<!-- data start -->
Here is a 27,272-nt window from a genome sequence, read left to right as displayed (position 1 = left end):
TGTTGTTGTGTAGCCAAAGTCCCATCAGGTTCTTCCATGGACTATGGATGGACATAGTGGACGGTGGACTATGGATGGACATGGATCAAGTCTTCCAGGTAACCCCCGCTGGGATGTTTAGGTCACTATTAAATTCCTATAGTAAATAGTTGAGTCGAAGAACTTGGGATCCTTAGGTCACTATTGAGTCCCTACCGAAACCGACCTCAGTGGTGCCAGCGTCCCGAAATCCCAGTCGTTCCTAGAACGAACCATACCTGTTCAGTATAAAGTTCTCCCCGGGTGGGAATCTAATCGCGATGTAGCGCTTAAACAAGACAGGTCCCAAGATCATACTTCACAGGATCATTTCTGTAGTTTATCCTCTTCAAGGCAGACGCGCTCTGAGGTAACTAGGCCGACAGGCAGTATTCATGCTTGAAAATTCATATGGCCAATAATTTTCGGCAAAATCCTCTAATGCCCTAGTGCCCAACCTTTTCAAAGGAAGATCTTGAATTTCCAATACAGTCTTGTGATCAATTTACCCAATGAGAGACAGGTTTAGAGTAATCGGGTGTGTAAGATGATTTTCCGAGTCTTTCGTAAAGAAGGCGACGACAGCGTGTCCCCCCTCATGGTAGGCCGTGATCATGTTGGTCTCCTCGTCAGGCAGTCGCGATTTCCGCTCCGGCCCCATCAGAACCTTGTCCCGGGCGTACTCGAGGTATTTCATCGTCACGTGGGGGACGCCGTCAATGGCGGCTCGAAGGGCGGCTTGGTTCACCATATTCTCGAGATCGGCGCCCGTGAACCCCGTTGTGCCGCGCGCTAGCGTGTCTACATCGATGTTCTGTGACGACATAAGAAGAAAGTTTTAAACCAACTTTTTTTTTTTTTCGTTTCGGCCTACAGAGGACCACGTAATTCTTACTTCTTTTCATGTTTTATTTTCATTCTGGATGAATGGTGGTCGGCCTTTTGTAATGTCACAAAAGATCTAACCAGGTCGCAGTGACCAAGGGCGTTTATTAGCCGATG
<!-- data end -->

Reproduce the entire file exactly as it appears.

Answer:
Here is a 27,272-nt window from a genome sequence, read left to right as displayed (position 1 = left end):
TGTTGTTGTGTAGCCAAAGTCCCATCAGGTTCTTCCATGGACTATGGATGGACATAGTGGACGGTGGACTATGGATGGACATGGATCAAGTCTTCCAGGTAACCCCCGCTGGGATGTTTAGGTCACTATTAAATTCCTATAGTAAATAGTTGAGTCGAAGAACTTGGGATCCTTAGGTCACTATTGAGTCCCTACCGAAACCGACCTCAGTGGTGCCAGCGTCCCGAAATCCCAGTCGTTCCTAGAACGAACCATACCTGTTCAGTATAAAGTTCTCCCCGGGTGGGAATCTAATCGCGATGTAGCGCTTAAACAAGACAGGTCCCAAGATCATACTTCACAGGATCATTTCTGTAGTTTATCCTCTTCAAGGCAGACGCGCTCTGAGGTAACTAGGCCGACAGGCAGTATTCATGCTTGAAAATTCATATGGCCAATAATTTTCGGCAAAATCCTCTAATGCCCTAGTGCCCAACCTTTTCAAAGGAAGATCTTGAATTTCCAATACAGTCTTGTGATCAATTTACCCAATGAGAGACAGGTTTAGAGTAATCGGGTGTGTAAGATGATTTTCCGAGTCTTTCGTAAAGAAGGCGACGACAGCGTGTCCCCCCTCATGGTAGGCCGTGATCATGTTGGTCTCCTCGTCAGGCAGTCGCGATTTCCGCTCCGGCCCCATCAGAACCTTGTCCCGGGCGTACTCGAGGTATTTCATCGTCACGTGGGGGACGCCGTCAATGGCGGCTCGAAGGGCGGCTTGGTTCACCATATTCTCGAGATCGGCGCCCGTGAACCCCGTTGTGCCGCGCGCTAGCGTGTCTACATCGATGTTCTGTGACGACATAAGAAGAAAGTTTTAAACCAACTTTTTTTTTTTTTCGTTTCGGCCTACAGAGGACCACGTAATTCTTACTTCTTTTCATGTTTTATTTTCATTCTGGATGAATGGTGGTCGGCCTTTTGTAATGTCACAAAAGATCTAACCAGGTCGCAGTGACCAAGGGCGTTTATTAGCCGATG